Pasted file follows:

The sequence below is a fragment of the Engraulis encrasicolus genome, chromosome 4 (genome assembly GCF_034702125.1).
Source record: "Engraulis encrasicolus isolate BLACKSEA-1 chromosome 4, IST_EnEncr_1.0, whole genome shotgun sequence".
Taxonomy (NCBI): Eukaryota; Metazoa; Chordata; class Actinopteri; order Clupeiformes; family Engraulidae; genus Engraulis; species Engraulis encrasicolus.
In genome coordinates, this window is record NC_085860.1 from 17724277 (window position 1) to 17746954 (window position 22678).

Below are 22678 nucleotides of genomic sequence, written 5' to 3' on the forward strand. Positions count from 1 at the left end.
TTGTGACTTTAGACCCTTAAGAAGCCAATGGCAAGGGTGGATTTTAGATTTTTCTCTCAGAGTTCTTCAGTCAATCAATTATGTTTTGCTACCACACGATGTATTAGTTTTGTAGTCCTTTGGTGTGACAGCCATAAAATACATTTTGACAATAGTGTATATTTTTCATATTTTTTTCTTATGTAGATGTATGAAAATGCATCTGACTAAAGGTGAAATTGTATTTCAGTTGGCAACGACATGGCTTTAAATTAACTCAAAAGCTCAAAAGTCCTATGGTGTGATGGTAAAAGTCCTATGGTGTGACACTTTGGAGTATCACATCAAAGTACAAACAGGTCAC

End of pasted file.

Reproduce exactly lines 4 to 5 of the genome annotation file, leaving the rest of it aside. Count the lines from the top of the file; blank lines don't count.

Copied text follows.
In genome coordinates, this window is record NC_085860.1 from 17724277 (window position 1) to 17746954 (window position 22678).

Below are 22678 nucleotides of genomic sequence, written 5' to 3' on the forward strand. Positions count from 1 at the left end.